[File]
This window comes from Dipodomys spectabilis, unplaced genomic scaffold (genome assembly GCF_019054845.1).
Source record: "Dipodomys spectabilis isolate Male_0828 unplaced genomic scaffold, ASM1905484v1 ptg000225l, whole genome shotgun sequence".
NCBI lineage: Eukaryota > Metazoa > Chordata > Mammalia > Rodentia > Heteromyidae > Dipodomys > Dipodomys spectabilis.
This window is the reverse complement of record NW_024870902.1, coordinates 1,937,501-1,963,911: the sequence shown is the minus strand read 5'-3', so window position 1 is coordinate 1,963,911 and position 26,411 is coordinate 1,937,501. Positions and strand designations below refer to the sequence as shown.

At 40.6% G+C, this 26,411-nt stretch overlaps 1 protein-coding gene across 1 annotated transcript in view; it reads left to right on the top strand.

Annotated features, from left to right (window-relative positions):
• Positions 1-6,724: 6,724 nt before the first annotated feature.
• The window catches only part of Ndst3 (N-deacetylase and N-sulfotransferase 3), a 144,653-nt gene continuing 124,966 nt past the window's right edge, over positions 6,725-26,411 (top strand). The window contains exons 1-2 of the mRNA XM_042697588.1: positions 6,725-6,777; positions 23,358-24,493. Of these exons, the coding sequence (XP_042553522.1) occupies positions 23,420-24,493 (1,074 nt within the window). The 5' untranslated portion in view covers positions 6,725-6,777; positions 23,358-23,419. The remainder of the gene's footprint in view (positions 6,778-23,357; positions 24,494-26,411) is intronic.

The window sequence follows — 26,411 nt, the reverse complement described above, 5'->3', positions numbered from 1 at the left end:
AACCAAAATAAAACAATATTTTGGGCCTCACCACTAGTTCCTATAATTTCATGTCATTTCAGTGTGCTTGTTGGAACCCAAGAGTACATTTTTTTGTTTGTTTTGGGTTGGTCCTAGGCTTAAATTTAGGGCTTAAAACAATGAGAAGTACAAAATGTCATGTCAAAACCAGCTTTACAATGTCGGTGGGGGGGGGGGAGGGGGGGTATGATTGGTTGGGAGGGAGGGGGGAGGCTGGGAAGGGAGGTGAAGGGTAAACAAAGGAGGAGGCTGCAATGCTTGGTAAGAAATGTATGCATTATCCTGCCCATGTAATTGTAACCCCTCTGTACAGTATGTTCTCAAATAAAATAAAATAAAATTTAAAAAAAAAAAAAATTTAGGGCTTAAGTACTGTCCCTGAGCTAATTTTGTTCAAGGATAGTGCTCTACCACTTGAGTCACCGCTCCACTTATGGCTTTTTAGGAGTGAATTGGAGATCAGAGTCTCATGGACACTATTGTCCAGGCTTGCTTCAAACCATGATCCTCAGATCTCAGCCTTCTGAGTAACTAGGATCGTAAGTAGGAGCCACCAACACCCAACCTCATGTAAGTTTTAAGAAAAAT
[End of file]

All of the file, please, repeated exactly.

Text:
This window comes from Dipodomys spectabilis, unplaced genomic scaffold (genome assembly GCF_019054845.1).
Source record: "Dipodomys spectabilis isolate Male_0828 unplaced genomic scaffold, ASM1905484v1 ptg000225l, whole genome shotgun sequence".
NCBI lineage: Eukaryota > Metazoa > Chordata > Mammalia > Rodentia > Heteromyidae > Dipodomys > Dipodomys spectabilis.
This window is the reverse complement of record NW_024870902.1, coordinates 1,937,501-1,963,911: the sequence shown is the minus strand read 5'-3', so window position 1 is coordinate 1,963,911 and position 26,411 is coordinate 1,937,501. Positions and strand designations below refer to the sequence as shown.

At 40.6% G+C, this 26,411-nt stretch overlaps 1 protein-coding gene across 1 annotated transcript in view; it reads left to right on the top strand.

Annotated features, from left to right (window-relative positions):
• Positions 1-6,724: 6,724 nt before the first annotated feature.
• The window catches only part of Ndst3 (N-deacetylase and N-sulfotransferase 3), a 144,653-nt gene continuing 124,966 nt past the window's right edge, over positions 6,725-26,411 (top strand). The window contains exons 1-2 of the mRNA XM_042697588.1: positions 6,725-6,777; positions 23,358-24,493. Of these exons, the coding sequence (XP_042553522.1) occupies positions 23,420-24,493 (1,074 nt within the window). The 5' untranslated portion in view covers positions 6,725-6,777; positions 23,358-23,419. The remainder of the gene's footprint in view (positions 6,778-23,357; positions 24,494-26,411) is intronic.

The window sequence follows — 26,411 nt, the reverse complement described above, 5'->3', positions numbered from 1 at the left end:
AACCAAAATAAAACAATATTTTGGGCCTCACCACTAGTTCCTATAATTTCATGTCATTTCAGTGTGCTTGTTGGAACCCAAGAGTACATTTTTTTGTTTGTTTTGGGTTGGTCCTAGGCTTAAATTTAGGGCTTAAAACAATGAGAAGTACAAAATGTCATGTCAAAACCAGCTTTACAATGTCGGTGGGGGGGGGGGAGGGGGGGTATGATTGGTTGGGAGGGAGGGGGGAGGCTGGGAAGGGAGGTGAAGGGTAAACAAAGGAGGAGGCTGCAATGCTTGGTAAGAAATGTATGCATTATCCTGCCCATGTAATTGTAACCCCTCTGTACAGTATGTTCTCAAATAAAATAAAATAAAATTTAAAAAAAAAAAAAATTTAGGGCTTAAGTACTGTCCCTGAGCTAATTTTGTTCAAGGATAGTGCTCTACCACTTGAGTCACCGCTCCACTTATGGCTTTTTAGGAGTGAATTGGAGATCAGAGTCTCATGGACACTATTGTCCAGGCTTGCTTCAAACCATGATCCTCAGATCTCAGCCTTCTGAGTAACTAGGATCGTAAGTAGGAGCCACCAACACCCAACCTCATGTAAGTTTTAAGAAAAAT